Lessons to be learned from the Yes to AV campaign failure

Why did the Yes to AV campaign fail, and what can we learn from its mistakes? Compass campaigns organiser Joe Cox and writer and researcher Ralph Scott set out four reasons why the campaign failed to convince the public to vote for reform on 5 May

The Yes campaign had more money at their disposal and a double-digit point lead in the polls in June last year. Yet AV was rejected by around 70 per cent of the public last Thursday. Can future campaigns for electoral reform learn from the mistakes made and examined in this article, and does the campaign itself provide wider lessons for the Left? 

Mistake number 1: preaching to the converted

The most revealing aspect of the result is the handful of districts that actually voted ‘yes’ – Oxford, Cambridge, Lambeth, Southwark, Haringey, Hackney, Camden and Islington – oases of left-liberal intelligentsia all.

A crucial failing on this front is not getting Labour involved in the campaign from the very start. While Labour tribalists felt uneasy working for anything that would benefit the Lib Dems, the Yes campaign appeared similarly uneasy to really reach out to Labour activists and get them onside. There may be some truth to Oliver Huitson’s claims, as I’m sure the ambivalence was mutual. But it took far too long for the case to be made: that a Yes would have been beneficial to Labour and to the wider Left, and more importantly for Labour voters, incredibly damaging for David Cameron and the Tories. 

This argument only really surfaced two weeks before polling day, here and in the pages of the Observer, many months after the Labour big beasts (Margaret Beckett, David Blunkett, John Reid) had already shown their hands.

In an editorial, Anthony Wells of YouGov illustrated how vital the Labour vote was to the fortunes of AV:

“YouGov has been asking voting intention in the AV referendum regularly since June 2010. Initially, we found a strong lead for the Yes campaign, but this declined throughout last year, largely due to Labour supporters, who, while initially pro-AV, were moving against it.” 

There didn’t seem to be the understanding that people in the Labour heartlands trust John Prescott in full battle-bus mode more than they do Eddie Izzard – or that this referendum would only pass with their support.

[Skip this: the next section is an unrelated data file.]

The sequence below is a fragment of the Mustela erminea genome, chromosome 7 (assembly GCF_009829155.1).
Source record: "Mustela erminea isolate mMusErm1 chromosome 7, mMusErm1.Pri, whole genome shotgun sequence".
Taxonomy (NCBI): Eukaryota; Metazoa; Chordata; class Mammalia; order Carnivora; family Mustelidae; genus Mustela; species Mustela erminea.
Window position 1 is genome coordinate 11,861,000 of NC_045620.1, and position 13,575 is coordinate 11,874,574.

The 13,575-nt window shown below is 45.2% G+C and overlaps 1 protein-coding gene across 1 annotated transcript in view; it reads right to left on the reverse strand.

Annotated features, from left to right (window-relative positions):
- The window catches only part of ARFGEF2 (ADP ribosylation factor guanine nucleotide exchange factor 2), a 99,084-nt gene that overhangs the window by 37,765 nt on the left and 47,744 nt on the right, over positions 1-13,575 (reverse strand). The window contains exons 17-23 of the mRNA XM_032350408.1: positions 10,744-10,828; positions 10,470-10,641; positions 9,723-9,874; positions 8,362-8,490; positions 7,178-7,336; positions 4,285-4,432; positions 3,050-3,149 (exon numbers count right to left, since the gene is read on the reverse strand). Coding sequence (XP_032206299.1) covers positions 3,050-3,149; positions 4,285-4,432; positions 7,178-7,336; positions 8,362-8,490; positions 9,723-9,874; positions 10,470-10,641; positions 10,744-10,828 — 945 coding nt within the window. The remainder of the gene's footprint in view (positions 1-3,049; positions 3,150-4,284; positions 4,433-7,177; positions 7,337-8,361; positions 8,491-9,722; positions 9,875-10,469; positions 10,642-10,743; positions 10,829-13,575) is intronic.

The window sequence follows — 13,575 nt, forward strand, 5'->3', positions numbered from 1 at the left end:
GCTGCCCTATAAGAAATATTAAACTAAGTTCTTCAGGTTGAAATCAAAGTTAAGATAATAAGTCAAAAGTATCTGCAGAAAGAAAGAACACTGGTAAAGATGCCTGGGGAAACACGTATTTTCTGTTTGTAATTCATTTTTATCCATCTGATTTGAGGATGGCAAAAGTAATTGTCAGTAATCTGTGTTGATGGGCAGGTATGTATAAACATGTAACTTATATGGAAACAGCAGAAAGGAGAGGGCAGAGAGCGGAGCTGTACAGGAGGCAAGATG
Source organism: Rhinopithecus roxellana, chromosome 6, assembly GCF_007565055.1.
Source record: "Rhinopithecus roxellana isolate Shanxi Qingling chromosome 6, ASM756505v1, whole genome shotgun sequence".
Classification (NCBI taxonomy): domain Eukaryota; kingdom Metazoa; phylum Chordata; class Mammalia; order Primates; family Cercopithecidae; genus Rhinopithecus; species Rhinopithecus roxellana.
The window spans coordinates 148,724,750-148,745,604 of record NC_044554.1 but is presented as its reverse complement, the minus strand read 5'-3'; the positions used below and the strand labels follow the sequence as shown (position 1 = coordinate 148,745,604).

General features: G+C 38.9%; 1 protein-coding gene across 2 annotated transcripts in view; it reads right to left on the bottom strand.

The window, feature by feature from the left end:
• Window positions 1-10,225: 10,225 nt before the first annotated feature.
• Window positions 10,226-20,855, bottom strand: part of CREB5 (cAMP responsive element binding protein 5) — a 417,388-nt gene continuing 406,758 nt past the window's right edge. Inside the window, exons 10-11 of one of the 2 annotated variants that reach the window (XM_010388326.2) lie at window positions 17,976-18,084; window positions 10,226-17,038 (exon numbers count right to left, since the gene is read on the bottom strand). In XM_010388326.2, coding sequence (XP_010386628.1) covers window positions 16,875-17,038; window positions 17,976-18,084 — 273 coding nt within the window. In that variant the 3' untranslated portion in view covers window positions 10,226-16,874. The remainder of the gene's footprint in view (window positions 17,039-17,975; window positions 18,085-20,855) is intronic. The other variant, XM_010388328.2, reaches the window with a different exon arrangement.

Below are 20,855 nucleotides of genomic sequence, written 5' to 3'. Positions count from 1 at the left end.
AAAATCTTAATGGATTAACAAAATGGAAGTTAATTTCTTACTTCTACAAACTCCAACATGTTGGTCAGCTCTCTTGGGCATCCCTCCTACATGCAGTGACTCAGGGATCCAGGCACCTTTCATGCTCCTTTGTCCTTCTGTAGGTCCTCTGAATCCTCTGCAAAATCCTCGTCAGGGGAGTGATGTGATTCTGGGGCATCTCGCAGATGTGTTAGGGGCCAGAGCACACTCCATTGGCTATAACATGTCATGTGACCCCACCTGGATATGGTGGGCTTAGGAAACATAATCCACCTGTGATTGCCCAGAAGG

The campaign was also clearly reluctant to have any involvement with UKIP, who could have delivered voters that no-one else on the campaign could. That Nigel Farage was only asked in the last two weeks is indicative of an unwillingness to get hands dirty and to recognise the awful cliché that sometimes in politics, the enemy of your enemy is your friend. 

Mistake number 2: by the people, for the people?

The campaign repeatedly claimed it was ‘about the people, not the politicians’. This is problematic on two fronts: it begs the question of popular support, and also assumes that a political campaign can be won without recognisable political figures and the party apparatus that comes with them. There are well-known stories of pro-AV MPs refusing to use Yes campaign literature because of its anti-politician rhetoric. Furthermore, the anti-politician message wasn't credible when the Yes campaign were staging cross-party press platforms packed with politicians.

Admittedly, the key political figure behind the campaign was being used to mobilise support by the other side, but the biggest boost in No2AV’s support came when Cameron spoke out vehemently against any change. And as Anthony makes clear, the Tories were running a strong and successful campaign under the radar to get out their vote.

Reviewing the districts that returned strong ‘Nos’ suggests that grass-roots Lib Dems were predominantly focusing on saving council seats. The referendum was comprehensively rejected in the South-West, an erstwhile Lib Dem stronghold. It’s even conceivable that the Lib Dem grass-roots chose to use both votes to deliver their verdict on the Coalition.